I hate shopping. I hate managing the traffic, schlepping from store to store, comparing prices and products, and finally having to make a decision. The best example of this was this spring when we were searching for an outdoor dining set. I must have visited 15 stores and Craigslist trying to find something in my price range that was somewhat environmentally friendly and not teak. In the end we refurbished a friend’s set that was sitting in her garage collecting dust (plus it met all of my criteria: stylish in a retro sort of way, eco-friendly (ie. used), and well within my price range!

My current mission was to find new mattresses for my sons. It only occurred to my husband and me a few weeks ago that their mattresses were 12 and 14 years old, very lumpy and, frankly, stunk to high heaven. So, off I go again, this time to do some mattress research. The good news is I only had to visit four stores before I found exactly what I was looking for. The first two stores gave me the price range I was looking for, the last one gave me the more natural mattress choice I wanted.

My final stop was at the Soma store at Lawrence and Dufferin. I was interested in their “natural sleep systems” and it was there that I discovered Natura mattresses.

Natura makes five different lines of mattresses from completely organic to ones that are a blend of synthetic and natural material. The company is based in Kitchener-Waterloo, ON, and, if you have a look at their website, the company really focuses on the quality of their materials and practices green policies in their manufacturing facility too. The mattresses we bought were a combination of foam, latex, wool. The foam itself is a blend of regular (petroleum-based foam) and foam made from biOH Polys , the soy-bean derived oil that aims to replace petroleum in many different products. In fact, 30% of the foam in these mattresses is replaced by biOH Poly, which, at the moment is the most they can use for technical reasons. On top of the foam is two inches of natural latex, followed by 18 ounces of wool/sq. foot. Here are some of the advantages of this mattress:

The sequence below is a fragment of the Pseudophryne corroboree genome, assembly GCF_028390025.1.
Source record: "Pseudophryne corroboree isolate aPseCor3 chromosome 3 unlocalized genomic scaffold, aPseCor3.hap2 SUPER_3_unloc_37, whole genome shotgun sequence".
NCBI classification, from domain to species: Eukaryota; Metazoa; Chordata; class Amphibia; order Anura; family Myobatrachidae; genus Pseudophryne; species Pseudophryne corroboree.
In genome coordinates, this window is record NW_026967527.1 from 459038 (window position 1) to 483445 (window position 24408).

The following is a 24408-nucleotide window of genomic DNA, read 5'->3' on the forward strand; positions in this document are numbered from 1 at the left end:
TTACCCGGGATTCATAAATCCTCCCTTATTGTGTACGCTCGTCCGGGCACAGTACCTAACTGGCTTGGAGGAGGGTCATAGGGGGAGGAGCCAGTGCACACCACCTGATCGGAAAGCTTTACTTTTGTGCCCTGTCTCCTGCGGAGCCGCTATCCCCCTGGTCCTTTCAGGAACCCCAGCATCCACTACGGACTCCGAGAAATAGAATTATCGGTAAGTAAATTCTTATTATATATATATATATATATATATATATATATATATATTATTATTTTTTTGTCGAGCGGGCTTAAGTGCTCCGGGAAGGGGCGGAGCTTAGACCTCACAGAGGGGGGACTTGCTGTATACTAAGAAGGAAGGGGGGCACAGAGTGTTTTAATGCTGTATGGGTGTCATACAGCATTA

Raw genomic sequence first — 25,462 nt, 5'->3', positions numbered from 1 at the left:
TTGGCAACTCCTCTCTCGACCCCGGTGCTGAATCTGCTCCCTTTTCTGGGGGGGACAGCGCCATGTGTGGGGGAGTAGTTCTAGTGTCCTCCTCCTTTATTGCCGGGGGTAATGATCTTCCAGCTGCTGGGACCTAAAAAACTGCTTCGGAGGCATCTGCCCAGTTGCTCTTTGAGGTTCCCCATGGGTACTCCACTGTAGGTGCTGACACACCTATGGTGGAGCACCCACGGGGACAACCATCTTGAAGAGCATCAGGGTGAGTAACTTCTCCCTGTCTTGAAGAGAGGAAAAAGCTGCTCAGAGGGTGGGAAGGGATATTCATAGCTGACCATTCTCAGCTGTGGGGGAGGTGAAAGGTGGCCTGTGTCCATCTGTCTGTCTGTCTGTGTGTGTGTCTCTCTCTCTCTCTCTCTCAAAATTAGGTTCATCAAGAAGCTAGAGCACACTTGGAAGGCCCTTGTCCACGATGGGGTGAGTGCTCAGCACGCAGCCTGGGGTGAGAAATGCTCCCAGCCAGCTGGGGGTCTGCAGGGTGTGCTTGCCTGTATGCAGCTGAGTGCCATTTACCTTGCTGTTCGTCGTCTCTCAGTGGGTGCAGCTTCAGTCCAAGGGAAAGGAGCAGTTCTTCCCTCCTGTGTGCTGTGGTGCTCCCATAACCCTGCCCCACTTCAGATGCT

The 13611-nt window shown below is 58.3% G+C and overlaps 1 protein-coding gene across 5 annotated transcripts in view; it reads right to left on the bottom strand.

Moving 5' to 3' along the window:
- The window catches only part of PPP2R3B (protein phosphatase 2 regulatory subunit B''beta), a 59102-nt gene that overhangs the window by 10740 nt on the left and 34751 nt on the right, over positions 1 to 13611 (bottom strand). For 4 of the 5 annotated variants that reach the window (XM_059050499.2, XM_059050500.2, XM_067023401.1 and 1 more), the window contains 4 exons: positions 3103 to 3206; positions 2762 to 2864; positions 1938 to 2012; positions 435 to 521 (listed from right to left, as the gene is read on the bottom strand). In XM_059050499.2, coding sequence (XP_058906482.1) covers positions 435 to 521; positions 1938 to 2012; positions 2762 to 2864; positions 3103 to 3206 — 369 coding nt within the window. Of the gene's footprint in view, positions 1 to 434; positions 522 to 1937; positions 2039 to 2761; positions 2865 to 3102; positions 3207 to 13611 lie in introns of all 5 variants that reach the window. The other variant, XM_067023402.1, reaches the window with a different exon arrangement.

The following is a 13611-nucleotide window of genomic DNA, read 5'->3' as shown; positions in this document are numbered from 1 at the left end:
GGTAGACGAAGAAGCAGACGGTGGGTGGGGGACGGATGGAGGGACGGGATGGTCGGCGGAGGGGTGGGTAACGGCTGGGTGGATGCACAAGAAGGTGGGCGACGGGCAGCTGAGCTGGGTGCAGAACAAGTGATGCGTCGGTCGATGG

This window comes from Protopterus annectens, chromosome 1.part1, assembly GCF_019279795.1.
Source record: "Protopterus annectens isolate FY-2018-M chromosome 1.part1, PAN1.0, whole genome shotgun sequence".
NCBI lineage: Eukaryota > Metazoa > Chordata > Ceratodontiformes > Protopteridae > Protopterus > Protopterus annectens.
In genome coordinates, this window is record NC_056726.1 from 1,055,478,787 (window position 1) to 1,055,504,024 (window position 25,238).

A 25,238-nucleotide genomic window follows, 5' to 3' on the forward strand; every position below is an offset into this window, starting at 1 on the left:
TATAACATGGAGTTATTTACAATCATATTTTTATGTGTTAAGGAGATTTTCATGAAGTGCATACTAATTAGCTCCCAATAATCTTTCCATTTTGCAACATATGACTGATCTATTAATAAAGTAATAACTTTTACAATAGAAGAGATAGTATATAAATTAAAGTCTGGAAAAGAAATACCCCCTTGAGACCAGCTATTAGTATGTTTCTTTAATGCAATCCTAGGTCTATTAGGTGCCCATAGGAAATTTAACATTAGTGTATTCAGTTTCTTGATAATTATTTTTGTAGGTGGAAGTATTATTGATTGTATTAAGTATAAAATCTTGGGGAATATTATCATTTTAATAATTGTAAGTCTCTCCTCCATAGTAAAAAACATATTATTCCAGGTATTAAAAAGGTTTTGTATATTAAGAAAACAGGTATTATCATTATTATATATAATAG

• It’s hypoallergenic so it’s good for kids (or adults) with allergies as well as a deterrent of dust mites
  • It’s bedbug resistant (with the recent rise in bedbugs in Toronto, that’s a very good thing)
  • It contains no toxic chemical fire retardants
  • It never needs to be flipped
  • It will last for at least 22 years

My son says it’s the best sleep he’s ever had. Good enough for me.

Old mattress disposal. Unfortunately, our old mattresses are bound for landfill. They are not in good enough shape to send off to Goodwill, although that would have been my preference. However, if you happen to live in Durham Region in Ontario, they have started a really interesting mattress recycling pilot project (valid until November 27, 2010). Pairing with a Montreal Company, Recyc-mattresses, they are collecting old mattresses from Durham residents, the mattresses are being broken down into their individual parts and the scrap materials are being resold and recycled.


BEC Green

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